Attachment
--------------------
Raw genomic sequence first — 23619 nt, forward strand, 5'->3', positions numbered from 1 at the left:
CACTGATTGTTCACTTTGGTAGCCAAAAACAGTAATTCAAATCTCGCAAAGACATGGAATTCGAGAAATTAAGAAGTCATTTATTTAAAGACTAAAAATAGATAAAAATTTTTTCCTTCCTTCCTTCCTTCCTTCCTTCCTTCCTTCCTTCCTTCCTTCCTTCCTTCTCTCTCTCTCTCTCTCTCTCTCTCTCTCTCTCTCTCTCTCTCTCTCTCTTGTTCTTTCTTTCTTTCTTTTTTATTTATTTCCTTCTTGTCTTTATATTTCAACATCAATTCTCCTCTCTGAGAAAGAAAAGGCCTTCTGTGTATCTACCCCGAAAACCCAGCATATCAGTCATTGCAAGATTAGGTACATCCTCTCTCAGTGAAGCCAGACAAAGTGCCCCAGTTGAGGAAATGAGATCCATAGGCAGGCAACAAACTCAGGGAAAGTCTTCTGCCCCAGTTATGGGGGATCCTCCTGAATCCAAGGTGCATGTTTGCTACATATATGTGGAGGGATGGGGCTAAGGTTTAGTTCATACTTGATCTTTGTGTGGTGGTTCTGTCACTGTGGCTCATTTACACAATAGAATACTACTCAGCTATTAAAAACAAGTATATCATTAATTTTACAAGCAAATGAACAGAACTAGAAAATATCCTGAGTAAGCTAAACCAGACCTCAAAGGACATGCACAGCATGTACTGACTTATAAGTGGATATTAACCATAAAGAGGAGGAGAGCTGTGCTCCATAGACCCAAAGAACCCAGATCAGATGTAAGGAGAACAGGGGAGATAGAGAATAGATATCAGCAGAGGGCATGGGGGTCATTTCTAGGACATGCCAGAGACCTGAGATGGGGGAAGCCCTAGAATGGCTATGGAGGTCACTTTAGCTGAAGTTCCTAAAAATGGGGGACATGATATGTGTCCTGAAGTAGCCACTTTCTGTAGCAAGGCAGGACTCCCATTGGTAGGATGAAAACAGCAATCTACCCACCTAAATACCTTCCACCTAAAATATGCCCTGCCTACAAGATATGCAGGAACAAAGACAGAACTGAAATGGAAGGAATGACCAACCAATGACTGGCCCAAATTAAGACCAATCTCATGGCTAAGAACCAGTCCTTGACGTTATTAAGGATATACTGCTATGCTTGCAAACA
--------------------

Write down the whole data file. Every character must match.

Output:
Raw genomic sequence first — 23619 nt, forward strand, 5'->3', positions numbered from 1 at the left:
CACTGATTGTTCACTTTGGTAGCCAAAAACAGTAATTCAAATCTCGCAAAGACATGGAATTCGAGAAATTAAGAAGTCATTTATTTAAAGACTAAAAATAGATAAAAATTTTTTCCTTCCTTCCTTCCTTCCTTCCTTCCTTCCTTCCTTCCTTCCTTCCTTCCTTCTCTCTCTCTCTCTCTCTCTCTCTCTCTCTCTCTCTCTCTCTCTCTCTCTTGTTCTTTCTTTCTTTCTTTTTTATTTATTTCCTTCTTGTCTTTATATTTCAACATCAATTCTCCTCTCTGAGAAAGAAAAGGCCTTCTGTGTATCTACCCCGAAAACCCAGCATATCAGTCATTGCAAGATTAGGTACATCCTCTCTCAGTGAAGCCAGACAAAGTGCCCCAGTTGAGGAAATGAGATCCATAGGCAGGCAACAAACTCAGGGAAAGTCTTCTGCCCCAGTTATGGGGGATCCTCCTGAATCCAAGGTGCATGTTTGCTACATATATGTGGAGGGATGGGGCTAAGGTTTAGTTCATACTTGATCTTTGTGTGGTGGTTCTGTCACTGTGGCTCATTTACACAATAGAATACTACTCAGCTATTAAAAACAAGTATATCATTAATTTTACAAGCAAATGAACAGAACTAGAAAATATCCTGAGTAAGCTAAACCAGACCTCAAAGGACATGCACAGCATGTACTGACTTATAAGTGGATATTAACCATAAAGAGGAGGAGAGCTGTGCTCCATAGACCCAAAGAACCCAGATCAGATGTAAGGAGAACAGGGGAGATAGAGAATAGATATCAGCAGAGGGCATGGGGGTCATTTCTAGGACATGCCAGAGACCTGAGATGGGGGAAGCCCTAGAATGGCTATGGAGGTCACTTTAGCTGAAGTTCCTAAAAATGGGGGACATGATATGTGTCCTGAAGTAGCCACTTTCTGTAGCAAGGCAGGACTCCCATTGGTAGGATGAAAACAGCAATCTACCCACCTAAATACCTTCCACCTAAAATATGCCCTGCCTACAAGATATGCAGGAACAAAGACAGAACTGAAATGGAAGGAATGACCAACCAATGACTGGCCCAAATTAAGACCAATCTCATGGCTAAGAACCAGTCCTTGACGTTATTAAGGATATACTGCTATGCTTGCAAACA